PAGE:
One week did not seem like enough time to fully visit and get to know the people at the CRYP center and on the Cheyenne River Reservation. We are hopeful that we can return next year and make it an annual service learning trip to help the Lakota Sioux youth and continue to forge and build relationships with both the CRYP and the Cheyenne River Reservation.

 

Sneak peek >> Summer 2014 Issue

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Sneak peek >> Summer 2014 Issue

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#COMINGSOON Four Ursuline students spent their spring break volunteering with H.E.L.P. Malawi. Read about their experience in the upcoming Spring 2014 issue of VOICES Magazine.

H.E.L.P. Malawi journey: last day

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Final thoughts from the H.E.L.P. Malawi Ursuline College team: Tiffany Mushrush Mentzer, Rhianna McChesney, Taylor Bruno, Maggie Stark and Molly Sabolsky.

Tiffany Mushrush Mentzer. As I sit in the Dulles Airport waiting for our final flight back to Cleveland, I can’t imagine a better trip with Maggie, Molly, Rhianna, Taylor and the entire H.E.L.P. Malawi team. It may have been my third trip, but each visit gets better and better with new and exciting experiences. I was able to visit the local secondary school this time where I saw the four students, Felia, Mary, Ramek and Stand, who we taught sewing to on our first trip in 2011. Such a special moment to reconnect with them! H.E.L.P. and Ursuline have such an important mission to educate and I am so proud to be a part of both organizations.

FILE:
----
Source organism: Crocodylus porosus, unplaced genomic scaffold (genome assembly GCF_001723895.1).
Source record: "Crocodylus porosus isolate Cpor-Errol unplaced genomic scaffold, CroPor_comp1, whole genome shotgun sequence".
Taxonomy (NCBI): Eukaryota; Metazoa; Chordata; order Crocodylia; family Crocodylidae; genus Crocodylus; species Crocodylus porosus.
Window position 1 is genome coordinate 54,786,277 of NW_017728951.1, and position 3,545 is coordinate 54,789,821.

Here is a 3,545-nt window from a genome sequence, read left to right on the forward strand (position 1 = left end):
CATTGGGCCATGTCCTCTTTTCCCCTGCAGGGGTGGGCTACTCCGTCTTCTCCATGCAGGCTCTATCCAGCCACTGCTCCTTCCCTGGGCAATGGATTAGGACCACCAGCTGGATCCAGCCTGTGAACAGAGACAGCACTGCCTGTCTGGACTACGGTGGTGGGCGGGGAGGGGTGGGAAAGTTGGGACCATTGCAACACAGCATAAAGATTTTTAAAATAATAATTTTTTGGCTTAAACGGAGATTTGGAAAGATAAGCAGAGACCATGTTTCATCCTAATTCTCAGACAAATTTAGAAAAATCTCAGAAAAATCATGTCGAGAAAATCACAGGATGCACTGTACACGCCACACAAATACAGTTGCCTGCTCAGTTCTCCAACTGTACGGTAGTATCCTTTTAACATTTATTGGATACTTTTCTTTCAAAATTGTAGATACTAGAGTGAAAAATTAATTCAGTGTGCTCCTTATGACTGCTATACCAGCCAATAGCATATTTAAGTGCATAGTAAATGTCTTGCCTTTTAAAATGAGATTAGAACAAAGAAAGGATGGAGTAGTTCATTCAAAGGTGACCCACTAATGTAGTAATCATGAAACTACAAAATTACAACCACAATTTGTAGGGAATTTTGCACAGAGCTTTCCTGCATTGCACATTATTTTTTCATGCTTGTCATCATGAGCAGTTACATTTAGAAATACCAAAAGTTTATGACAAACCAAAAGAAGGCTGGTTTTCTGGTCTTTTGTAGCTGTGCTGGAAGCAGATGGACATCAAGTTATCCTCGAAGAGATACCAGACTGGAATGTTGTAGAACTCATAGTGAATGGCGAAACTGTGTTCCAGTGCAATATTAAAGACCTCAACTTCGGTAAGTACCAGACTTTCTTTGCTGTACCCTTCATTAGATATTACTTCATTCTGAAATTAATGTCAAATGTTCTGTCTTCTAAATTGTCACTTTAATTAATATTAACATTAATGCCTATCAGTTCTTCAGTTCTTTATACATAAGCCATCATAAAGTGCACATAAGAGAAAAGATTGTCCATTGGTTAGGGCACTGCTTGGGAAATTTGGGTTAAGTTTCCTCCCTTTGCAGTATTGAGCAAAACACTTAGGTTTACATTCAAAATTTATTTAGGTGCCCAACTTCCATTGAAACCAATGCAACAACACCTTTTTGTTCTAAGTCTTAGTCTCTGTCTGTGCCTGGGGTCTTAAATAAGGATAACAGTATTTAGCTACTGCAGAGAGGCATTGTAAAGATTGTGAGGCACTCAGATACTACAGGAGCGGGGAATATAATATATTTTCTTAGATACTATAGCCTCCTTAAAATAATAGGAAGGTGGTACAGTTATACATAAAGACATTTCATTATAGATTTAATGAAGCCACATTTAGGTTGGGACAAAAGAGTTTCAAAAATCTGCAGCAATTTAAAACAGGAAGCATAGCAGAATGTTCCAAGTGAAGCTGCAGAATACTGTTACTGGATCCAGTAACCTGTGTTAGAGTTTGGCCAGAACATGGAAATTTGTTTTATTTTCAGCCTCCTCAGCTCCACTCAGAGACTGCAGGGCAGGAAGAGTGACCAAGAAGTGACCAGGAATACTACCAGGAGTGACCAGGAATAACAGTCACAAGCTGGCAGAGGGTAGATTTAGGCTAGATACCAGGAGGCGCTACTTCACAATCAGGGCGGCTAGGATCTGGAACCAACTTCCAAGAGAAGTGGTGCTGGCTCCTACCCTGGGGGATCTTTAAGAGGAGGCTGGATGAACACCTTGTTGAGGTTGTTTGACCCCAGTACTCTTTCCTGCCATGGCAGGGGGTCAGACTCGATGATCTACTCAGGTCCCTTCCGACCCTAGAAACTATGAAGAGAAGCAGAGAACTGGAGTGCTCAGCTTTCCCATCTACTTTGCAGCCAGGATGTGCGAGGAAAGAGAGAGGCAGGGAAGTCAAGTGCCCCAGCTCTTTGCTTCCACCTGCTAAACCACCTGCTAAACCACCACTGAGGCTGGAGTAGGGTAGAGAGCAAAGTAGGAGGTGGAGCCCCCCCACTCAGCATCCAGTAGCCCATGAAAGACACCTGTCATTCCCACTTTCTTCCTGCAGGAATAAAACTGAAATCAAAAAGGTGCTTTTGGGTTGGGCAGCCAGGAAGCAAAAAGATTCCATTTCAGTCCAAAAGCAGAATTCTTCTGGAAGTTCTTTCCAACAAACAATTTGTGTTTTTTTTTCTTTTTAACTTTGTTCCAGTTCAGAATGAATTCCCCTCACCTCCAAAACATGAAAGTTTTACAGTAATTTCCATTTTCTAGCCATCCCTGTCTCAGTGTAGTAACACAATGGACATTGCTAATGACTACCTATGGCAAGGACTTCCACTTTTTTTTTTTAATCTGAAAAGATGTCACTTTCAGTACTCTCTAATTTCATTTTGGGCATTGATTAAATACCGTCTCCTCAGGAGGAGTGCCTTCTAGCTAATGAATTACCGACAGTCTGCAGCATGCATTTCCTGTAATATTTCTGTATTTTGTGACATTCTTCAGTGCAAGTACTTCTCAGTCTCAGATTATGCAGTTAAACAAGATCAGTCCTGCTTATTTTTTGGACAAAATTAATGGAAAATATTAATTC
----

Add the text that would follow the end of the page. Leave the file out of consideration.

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H.E.L.P. Malawi journey: day four

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by Rhianna McChesney, Education & English Student

In today’s words of Mr. Wells Sikala, HELP’s Country Director, “Lose nothing, gain more.”

Wells spoke these little words of wisdom after he honked our truck’s horn to alert anyone who might have been walking around a particularly sharp bend in the long, narrow, maize-lined, bumpy and winding dirt road on our way to Mlambe Junior Primary School. Wells lost nothing by honking his horn like a mad man when the gain meant potentially saving someone’s life. Something about Malawi makes it easy to adopt this kind of optimistic mindset.

At Mlambe, one of Nanthomba’s local sister schools, we distributed more drawstring bags and water bottles from IFAW. Before passing out the gifts, everyone exchanged introductions with the area chiefs. It was an honor to meet the people who lead the community here. When it was time to leave, the students crowded around us. Touching their hands outreached in gratitude as we inched our way to the trucks made my heart swell with the joy of everything I have gained so far from this trip. Lose nothing, gain more.

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H.E.L.P. Malawi journey: day three

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by Maggie Stark, Art Student

Day three of sewing!

Today started fabulously with our first African Safari! Guess who saw elephants? Oh yes, this girl! Along with two families of elephants, we saw kudu (like African deer), baboons, wort hogs (yes, Pumba!), water buck, impala, vervet monkeys and a buffalo. It is the rainy season here, which means the foliage is super lush. It was quite the treat to see all that we did.